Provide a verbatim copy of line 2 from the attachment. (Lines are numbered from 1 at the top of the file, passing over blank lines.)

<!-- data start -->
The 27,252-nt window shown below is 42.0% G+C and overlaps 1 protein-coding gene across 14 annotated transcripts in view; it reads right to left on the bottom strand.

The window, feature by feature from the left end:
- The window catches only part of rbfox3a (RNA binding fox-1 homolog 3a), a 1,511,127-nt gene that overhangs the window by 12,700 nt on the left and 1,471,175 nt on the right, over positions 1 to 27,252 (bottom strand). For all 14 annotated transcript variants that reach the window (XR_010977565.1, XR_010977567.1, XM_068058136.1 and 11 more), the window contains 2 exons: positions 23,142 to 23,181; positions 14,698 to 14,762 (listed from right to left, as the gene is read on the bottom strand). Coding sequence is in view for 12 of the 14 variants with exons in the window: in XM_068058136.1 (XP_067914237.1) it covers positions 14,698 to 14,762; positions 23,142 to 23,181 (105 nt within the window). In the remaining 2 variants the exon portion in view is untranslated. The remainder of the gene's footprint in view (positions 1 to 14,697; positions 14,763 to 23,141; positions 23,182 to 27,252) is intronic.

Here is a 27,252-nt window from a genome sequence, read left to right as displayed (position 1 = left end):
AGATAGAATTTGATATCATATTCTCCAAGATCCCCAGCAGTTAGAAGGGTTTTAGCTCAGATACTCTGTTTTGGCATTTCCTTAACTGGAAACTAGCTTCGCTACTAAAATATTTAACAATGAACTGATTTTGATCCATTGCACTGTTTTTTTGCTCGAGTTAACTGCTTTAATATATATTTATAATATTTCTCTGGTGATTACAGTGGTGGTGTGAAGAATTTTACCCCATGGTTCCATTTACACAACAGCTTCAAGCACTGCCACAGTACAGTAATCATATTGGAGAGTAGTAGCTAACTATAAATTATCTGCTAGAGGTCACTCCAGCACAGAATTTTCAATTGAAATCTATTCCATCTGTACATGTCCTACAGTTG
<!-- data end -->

The window, feature by feature from the left end: